The final numbers and “taking responsibility”


Pulaski County High School finished up most of their spring sports this past week, with only a handful of track and field athletes remaining to compete for Region 4 and state championship victories.

The numbers are not good.


With the eight major team sports (football, baseball, basketball, girls basketball, soccer, girls soccer, volleyball, and softball) used as an example, the numbers are worse than I could have ever dreamed they would be.

After everything was said and done, Pulaski County finished these seasons with a record of 37 wins and 113 losses and one tie.  Of those 37 wins, only 9 were against River Ridge District opponents.  The Cougars finished the year 9-66 against RRD teams.  Basketball, soccer, and girls soccer did not win a district game this season.

The playoffs were no better for Pulaski County.  Those eight teams mentioned played in a total of nine playoff games.  The Cougar football team won a first round game against Magna Vista before falling the following week to the Salem Spartans.  Every other team fell in the first round of district tournament play and failed to advance any further.

Against AAA opponents, the Cougars went 1-3 overall.  In AA competition the Cougars went 14-84-1, and against single A teams the Cougars went 23-20.

Of those 14 wins against AA schools, the Cougars only won in football (4 games), baseball (2 games), girls basketball (2 games), volleyball (2 games), and softball (4 games).  Basketball, boys soccer, and girls soccer did not win a game against an AA team this season.

That means, if you’re going by the numbers, that this was the worst year for athletics for Pulaski County High School since 2007.  With the assistance of a few coaches and the Pulaski County High School yearbook staff, I hope to have the complete records for every sports team since the day the doors opened soon.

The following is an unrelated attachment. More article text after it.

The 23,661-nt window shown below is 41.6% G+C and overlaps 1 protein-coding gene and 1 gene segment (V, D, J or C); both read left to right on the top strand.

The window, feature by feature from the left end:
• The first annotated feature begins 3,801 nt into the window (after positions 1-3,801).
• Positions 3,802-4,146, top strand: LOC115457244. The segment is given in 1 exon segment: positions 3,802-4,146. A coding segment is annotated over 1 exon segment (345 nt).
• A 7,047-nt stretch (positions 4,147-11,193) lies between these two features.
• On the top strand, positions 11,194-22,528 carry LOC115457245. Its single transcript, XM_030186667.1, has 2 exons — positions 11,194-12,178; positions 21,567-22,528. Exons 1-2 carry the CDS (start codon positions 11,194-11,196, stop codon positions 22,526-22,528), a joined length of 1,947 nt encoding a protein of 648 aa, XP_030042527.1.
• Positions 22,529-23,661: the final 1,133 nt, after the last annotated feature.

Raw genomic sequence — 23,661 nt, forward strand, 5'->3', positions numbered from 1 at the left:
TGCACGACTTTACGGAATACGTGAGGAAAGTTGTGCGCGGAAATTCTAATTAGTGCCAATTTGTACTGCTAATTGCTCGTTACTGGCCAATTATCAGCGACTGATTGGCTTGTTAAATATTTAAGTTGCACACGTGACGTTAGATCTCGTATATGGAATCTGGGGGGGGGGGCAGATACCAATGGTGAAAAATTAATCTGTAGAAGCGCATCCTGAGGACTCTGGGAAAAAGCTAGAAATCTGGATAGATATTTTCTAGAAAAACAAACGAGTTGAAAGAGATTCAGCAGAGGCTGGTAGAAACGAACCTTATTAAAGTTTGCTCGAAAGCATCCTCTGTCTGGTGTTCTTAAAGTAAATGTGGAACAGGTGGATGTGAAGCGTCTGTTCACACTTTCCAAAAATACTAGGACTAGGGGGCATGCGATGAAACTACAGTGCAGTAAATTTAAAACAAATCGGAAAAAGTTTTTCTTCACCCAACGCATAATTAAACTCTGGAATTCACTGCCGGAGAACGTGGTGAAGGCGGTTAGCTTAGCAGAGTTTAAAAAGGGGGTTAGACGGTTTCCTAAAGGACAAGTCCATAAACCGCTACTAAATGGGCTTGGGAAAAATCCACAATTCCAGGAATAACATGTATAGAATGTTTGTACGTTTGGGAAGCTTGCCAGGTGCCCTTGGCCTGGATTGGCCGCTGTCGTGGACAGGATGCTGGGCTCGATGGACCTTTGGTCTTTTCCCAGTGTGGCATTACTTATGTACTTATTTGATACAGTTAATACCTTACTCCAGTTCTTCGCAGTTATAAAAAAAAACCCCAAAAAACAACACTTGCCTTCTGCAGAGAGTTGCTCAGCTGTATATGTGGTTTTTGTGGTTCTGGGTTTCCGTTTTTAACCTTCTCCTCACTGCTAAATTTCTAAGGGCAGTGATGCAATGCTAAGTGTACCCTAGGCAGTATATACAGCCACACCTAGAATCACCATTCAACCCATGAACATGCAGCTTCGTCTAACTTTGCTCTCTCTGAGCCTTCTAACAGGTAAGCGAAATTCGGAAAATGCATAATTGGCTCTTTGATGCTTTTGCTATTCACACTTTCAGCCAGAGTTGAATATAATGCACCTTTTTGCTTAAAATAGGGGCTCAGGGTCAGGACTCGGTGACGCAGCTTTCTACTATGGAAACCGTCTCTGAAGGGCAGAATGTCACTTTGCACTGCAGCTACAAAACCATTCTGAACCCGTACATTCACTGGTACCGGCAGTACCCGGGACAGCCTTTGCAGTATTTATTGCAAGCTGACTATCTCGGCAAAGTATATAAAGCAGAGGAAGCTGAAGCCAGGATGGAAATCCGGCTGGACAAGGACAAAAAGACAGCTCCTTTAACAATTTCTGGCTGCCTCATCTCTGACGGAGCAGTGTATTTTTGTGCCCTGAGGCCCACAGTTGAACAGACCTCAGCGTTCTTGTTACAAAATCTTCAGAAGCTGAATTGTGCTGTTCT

There’s just not too much to be proud of in those numbers, hopefully next season will be a better one.

With all that said, I thought it was also interesting to note the reaction of some to these stories that I’ve put together over the past few weeks.  Maybe the facts are just a little too much for some to handle, but they can’t be disputed if you’re being honest.  That’s seems to be a little tough to do for some folks.

I’ve noticed an influx of “anonymous” messages and emails sent in to our website in response to these stories.  One reader sent in a comment claiming to be baseball and basketball writer Rodney Young.  Another one (which actually turned out to be the same person) sent in a message claiming to be me.

Hello?  Is that you?  Is this me?  Is this thing on?

Why can’t people just say what they want to say?  Why do they feel the need to take the cowards way out and hide behind a fake screen name or made up email address?  If you BELIEVE in what you’re writing, why not be willing to put your name on it?  Why not be willing to say what you want to say directly to those you’re talking about?

They won’t, and like every other website that allows comments I’m sure we’ll continue to receive them.  It’s easy to hide behind that keyboard and snipe at the kids and coaches.  It’s like poking a stick through a fence to make a dog mad, but the dog can’t see you or get to you.  The only problem is that once in a while, that dog gets loose.

It’s also interesting to note that as hard as some of these people work to post their comments without their names on them, they seem to have no problems bragging about how they “stood up for the kids” when someone starts talking about the stories.  Oddly, it’s those very kids who they claim to be standing up for that want the grownups to butt out.  Maybe we should let the coaches coach, let the players play, and let the fans just cheer for a while.

The saddest part is that if those people would take just a portion of that time that they spend complaining about the coaches, complaining about the team, and trying to fluff up their childs personal stats to do something positive for the kids, it could be better for everybody.  If they would stop worrying so much about “ME” and worry a little more about “WE”, then just maybe Pulaski County could get back on the road to winning some championships and titles.

The school year is almost over, and graduation is right around the corner.  This week we’ll say goodbye to the Class of 2013, and look forward to seeing what next seasons Cougars will be able to accomplish.

I’m hopeful that between now and then, we’ll start to see some of the changes that need to be made for Pulaski County to get back on the right path.



6 Responses to The final numbers and “taking responsibility”

  1. JT

    May 29, 2013 at 1:22 pm